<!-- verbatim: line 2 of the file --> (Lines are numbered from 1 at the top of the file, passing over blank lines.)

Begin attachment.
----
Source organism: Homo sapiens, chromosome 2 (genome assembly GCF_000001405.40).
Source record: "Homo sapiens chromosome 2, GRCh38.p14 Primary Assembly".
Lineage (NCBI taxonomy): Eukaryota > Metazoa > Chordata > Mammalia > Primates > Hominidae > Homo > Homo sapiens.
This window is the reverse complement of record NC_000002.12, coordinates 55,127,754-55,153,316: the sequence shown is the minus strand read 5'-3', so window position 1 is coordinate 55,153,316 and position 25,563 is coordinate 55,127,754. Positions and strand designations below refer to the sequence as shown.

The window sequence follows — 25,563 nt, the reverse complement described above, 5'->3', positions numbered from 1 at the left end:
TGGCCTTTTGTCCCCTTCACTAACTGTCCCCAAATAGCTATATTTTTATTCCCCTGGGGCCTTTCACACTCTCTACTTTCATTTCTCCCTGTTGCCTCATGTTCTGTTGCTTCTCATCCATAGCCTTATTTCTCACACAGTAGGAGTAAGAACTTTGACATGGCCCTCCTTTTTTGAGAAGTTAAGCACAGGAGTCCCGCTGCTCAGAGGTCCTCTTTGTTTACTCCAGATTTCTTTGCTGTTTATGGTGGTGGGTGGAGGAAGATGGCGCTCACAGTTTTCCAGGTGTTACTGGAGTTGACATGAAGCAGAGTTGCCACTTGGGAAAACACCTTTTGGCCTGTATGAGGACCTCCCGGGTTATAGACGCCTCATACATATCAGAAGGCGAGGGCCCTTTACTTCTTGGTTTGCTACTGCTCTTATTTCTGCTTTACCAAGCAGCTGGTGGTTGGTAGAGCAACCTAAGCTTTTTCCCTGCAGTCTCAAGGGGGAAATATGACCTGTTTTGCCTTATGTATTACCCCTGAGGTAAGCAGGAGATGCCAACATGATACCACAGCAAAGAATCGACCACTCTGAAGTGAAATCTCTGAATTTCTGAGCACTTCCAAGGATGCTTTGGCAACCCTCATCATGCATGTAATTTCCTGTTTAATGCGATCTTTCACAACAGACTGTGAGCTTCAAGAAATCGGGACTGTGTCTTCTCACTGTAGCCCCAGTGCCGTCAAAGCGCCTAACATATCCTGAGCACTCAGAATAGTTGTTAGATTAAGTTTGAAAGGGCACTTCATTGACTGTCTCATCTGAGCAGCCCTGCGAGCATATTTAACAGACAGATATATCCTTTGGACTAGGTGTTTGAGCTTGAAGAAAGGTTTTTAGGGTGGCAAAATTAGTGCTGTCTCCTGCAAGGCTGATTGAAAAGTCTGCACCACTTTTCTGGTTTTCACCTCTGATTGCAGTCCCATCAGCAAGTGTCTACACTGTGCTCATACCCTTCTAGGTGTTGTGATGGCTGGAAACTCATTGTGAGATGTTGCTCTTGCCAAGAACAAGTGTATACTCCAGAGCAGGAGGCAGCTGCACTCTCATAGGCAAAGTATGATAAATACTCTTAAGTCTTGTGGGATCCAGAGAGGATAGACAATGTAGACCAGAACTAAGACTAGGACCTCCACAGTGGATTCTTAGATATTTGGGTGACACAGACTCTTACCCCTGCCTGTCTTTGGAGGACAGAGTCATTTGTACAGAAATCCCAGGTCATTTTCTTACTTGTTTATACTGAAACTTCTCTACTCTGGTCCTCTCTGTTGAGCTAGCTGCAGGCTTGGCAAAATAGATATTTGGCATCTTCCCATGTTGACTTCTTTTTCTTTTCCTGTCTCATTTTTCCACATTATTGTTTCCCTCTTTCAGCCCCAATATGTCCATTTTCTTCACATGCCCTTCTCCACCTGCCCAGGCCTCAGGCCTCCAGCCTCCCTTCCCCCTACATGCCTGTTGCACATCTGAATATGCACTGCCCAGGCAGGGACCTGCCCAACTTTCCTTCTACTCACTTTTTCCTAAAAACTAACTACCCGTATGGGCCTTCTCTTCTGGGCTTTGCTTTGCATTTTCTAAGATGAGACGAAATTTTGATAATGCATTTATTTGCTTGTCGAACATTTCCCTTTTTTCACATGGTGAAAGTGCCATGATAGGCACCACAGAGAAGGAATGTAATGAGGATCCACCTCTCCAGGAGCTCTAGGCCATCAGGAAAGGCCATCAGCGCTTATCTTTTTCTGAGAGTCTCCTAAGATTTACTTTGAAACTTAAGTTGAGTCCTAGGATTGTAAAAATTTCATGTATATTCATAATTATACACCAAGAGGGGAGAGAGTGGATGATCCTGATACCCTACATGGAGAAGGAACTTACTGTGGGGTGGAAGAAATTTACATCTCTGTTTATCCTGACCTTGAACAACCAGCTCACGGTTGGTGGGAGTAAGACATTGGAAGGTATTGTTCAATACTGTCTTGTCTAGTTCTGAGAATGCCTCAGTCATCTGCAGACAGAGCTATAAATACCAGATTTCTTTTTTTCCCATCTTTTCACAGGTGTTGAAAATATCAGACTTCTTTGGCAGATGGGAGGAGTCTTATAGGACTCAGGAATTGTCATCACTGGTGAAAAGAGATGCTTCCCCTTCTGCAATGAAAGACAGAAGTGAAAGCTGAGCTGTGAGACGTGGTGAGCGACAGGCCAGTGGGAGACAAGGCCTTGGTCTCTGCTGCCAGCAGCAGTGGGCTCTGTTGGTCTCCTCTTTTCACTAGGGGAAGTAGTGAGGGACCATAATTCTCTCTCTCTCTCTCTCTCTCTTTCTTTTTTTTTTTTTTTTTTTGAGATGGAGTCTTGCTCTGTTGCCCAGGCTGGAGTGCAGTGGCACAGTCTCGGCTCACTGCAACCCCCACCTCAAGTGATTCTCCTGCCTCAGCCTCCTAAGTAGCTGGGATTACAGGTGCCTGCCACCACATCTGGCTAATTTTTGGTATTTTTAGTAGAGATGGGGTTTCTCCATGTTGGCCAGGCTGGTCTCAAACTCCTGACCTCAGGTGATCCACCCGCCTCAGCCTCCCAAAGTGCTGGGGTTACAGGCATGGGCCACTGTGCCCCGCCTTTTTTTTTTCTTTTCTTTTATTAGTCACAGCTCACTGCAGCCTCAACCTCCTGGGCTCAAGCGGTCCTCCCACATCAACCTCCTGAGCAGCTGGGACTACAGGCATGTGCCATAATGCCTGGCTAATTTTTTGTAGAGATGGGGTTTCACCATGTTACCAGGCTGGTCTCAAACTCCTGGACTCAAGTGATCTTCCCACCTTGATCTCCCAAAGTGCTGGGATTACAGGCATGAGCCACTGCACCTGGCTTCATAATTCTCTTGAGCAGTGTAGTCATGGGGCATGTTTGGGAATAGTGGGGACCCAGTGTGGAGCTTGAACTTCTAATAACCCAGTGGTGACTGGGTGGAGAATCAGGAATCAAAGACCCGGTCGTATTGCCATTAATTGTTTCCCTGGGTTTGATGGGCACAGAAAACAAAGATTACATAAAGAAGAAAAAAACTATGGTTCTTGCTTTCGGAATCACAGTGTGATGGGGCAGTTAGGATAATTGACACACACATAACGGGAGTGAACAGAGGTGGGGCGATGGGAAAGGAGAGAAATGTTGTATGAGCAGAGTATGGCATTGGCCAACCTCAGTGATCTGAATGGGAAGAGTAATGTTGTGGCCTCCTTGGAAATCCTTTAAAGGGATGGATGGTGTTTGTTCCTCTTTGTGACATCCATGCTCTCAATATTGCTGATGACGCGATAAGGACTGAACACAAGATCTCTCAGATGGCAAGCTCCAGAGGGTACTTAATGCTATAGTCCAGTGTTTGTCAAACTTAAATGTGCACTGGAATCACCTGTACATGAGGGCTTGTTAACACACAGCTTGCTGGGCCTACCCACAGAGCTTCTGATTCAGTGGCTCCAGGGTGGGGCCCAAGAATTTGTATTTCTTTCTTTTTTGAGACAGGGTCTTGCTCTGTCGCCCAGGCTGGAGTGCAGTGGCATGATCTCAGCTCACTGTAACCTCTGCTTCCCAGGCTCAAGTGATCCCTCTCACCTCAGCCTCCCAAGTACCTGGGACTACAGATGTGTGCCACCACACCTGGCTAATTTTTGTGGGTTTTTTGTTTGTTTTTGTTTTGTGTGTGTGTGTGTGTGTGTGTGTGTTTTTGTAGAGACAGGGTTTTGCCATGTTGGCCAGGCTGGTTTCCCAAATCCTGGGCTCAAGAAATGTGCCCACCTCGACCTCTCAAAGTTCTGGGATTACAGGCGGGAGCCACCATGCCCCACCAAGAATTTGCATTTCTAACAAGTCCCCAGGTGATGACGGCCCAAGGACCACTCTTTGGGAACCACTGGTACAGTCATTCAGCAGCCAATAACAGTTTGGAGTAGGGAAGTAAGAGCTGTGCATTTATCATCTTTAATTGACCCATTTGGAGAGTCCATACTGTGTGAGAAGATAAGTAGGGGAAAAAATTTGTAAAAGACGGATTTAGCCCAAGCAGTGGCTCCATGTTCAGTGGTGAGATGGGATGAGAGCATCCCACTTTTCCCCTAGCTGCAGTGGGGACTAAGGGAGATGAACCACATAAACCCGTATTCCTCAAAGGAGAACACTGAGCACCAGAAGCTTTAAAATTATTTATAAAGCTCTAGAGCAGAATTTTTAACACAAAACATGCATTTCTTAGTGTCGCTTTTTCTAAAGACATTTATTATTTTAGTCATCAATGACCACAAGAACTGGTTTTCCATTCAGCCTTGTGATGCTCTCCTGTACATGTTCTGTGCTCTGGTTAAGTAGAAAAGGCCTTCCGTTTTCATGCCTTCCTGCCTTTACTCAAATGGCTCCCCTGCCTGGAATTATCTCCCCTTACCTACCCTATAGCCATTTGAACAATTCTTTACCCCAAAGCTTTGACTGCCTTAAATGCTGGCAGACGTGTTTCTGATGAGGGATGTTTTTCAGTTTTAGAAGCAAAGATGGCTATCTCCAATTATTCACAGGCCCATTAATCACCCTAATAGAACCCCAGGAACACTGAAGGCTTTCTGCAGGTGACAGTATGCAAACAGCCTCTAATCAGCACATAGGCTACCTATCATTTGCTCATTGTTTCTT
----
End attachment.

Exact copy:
Source record: "Homo sapiens chromosome 2, GRCh38.p14 Primary Assembly".